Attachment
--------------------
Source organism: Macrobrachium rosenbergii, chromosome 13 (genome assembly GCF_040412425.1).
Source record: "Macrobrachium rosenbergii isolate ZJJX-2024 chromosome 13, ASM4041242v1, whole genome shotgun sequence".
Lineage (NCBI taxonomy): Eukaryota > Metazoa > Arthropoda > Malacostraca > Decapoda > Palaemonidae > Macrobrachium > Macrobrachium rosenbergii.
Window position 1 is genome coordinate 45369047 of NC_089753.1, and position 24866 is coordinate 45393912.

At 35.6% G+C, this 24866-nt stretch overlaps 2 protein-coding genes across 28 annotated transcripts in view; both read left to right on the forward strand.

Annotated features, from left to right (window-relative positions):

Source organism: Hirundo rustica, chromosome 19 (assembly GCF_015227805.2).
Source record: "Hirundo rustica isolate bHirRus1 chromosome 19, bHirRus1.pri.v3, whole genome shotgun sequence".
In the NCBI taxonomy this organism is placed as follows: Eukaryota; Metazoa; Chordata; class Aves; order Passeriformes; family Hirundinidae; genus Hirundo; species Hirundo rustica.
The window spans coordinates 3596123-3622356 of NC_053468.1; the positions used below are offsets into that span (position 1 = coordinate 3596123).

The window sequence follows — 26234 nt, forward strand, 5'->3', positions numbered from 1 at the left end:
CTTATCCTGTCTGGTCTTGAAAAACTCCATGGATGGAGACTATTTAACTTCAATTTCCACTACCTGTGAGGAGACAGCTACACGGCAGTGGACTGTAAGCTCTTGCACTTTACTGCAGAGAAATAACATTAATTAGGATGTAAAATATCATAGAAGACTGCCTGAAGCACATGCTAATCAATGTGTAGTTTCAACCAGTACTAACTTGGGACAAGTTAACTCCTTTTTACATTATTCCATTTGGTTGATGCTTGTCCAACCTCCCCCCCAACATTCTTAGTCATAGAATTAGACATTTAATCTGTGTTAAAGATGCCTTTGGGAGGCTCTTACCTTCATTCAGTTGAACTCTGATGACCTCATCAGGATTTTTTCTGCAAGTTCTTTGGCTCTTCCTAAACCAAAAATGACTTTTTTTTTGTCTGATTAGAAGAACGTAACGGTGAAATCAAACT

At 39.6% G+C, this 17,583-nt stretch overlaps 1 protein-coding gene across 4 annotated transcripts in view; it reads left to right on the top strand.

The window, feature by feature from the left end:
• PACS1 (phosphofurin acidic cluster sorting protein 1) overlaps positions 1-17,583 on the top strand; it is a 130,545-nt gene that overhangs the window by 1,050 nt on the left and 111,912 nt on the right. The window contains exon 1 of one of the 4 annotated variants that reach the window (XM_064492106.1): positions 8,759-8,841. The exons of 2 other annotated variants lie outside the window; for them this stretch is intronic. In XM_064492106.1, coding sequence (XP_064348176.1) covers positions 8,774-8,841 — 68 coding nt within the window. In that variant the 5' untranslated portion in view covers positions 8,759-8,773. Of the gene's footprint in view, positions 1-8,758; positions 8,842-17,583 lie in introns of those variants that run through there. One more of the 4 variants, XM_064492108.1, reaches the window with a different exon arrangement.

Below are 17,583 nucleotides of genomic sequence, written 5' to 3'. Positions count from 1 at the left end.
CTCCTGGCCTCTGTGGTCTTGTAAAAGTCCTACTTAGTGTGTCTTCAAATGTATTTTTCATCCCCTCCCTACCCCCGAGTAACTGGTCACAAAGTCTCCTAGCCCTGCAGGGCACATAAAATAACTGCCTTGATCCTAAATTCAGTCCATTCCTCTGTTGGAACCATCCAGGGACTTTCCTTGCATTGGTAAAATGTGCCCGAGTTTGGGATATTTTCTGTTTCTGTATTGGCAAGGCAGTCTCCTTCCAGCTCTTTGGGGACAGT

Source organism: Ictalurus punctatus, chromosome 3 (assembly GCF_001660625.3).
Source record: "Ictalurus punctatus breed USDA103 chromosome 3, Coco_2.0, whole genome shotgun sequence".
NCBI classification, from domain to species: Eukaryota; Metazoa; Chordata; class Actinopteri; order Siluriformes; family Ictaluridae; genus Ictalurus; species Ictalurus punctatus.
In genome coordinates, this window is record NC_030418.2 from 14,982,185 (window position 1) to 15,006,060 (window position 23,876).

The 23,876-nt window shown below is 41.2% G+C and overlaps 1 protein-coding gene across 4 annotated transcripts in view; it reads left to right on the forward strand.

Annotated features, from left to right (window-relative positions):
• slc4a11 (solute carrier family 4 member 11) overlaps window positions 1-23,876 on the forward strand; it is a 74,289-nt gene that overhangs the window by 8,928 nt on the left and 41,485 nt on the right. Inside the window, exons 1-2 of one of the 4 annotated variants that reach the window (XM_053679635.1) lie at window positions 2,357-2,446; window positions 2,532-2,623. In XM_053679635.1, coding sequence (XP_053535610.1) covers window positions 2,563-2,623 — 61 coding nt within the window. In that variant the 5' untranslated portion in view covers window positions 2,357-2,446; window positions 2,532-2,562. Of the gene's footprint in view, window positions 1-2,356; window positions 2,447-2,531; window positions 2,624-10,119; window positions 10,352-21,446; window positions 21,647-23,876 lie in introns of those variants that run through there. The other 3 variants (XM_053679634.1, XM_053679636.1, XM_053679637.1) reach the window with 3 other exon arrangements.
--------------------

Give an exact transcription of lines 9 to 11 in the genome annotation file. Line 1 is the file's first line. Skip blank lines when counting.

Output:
In the NCBI taxonomy this organism is placed as follows: Eukaryota; Metazoa; Chordata; class Aves; order Passeriformes; family Hirundinidae; genus Hirundo; species Hirundo rustica.
The window spans coordinates 3596123-3622356 of NC_053468.1; the positions used below are offsets into that span (position 1 = coordinate 3596123).

The window sequence follows — 26234 nt, forward strand, 5'->3', positions numbered from 1 at the left end: